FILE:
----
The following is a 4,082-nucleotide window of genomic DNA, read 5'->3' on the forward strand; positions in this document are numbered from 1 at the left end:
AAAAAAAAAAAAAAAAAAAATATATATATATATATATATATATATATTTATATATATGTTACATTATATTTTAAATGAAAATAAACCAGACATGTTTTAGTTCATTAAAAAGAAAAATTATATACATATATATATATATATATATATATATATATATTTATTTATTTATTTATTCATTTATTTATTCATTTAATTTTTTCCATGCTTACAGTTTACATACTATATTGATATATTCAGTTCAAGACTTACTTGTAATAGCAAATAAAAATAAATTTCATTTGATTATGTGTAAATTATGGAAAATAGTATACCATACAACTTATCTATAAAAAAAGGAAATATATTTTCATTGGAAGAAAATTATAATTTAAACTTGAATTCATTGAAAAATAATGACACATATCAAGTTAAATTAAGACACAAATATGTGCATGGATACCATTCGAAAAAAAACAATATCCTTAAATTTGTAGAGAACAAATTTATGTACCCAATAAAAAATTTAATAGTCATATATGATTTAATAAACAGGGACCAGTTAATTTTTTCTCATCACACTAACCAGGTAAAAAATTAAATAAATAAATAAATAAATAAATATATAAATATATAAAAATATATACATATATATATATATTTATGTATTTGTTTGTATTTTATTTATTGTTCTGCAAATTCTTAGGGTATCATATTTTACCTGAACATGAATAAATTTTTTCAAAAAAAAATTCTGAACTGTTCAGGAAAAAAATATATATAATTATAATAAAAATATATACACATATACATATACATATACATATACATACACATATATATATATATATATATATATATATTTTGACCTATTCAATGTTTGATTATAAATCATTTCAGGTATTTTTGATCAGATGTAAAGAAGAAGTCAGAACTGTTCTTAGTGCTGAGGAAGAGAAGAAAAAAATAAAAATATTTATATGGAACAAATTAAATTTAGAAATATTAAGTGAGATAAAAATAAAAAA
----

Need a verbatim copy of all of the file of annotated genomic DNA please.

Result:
The following is a 4,082-nucleotide window of genomic DNA, read 5'->3' on the forward strand; positions in this document are numbered from 1 at the left end:
AAAAAAAAAAAAAAAAAAAATATATATATATATATATATATATATATTTATATATATGTTACATTATATTTTAAATGAAAATAAACCAGACATGTTTTAGTTCATTAAAAAGAAAAATTATATACATATATATATATATATATATATATATATATATTTATTTATTTATTTATTCATTTATTTATTCATTTAATTTTTTCCATGCTTACAGTTTACATACTATATTGATATATTCAGTTCAAGACTTACTTGTAATAGCAAATAAAAATAAATTTCATTTGATTATGTGTAAATTATGGAAAATAGTATACCATACAACTTATCTATAAAAAAAGGAAATATATTTTCATTGGAAGAAAATTATAATTTAAACTTGAATTCATTGAAAAATAATGACACATATCAAGTTAAATTAAGACACAAATATGTGCATGGATACCATTCGAAAAAAAACAATATCCTTAAATTTGTAGAGAACAAATTTATGTACCCAATAAAAAATTTAATAGTCATATATGATTTAATAAACAGGGACCAGTTAATTTTTTCTCATCACACTAACCAGGTAAAAAATTAAATAAATAAATAAATAAATAAATATATAAATATATAAAAATATATACATATATATATATATTTATGTATTTGTTTGTATTTTATTTATTGTTCTGCAAATTCTTAGGGTATCATATTTTACCTGAACATGAATAAATTTTTTCAAAAAAAAATTCTGAACTGTTCAGGAAAAAAATATATATAATTATAATAAAAATATATACACATATACATATACATATACATATACATACACATATATATATATATATATATATATATATTTTGACCTATTCAATGTTTGATTATAAATCATTTCAGGTATTTTTGATCAGATGTAAAGAAGAAGTCAGAACTGTTCTTAGTGCTGAGGAAGAGAAGAAAAAAATAAAAATATTTATATGGAACAAATTAAATTTAGAAATATTAAGTGAGATAAAAATAAAAAA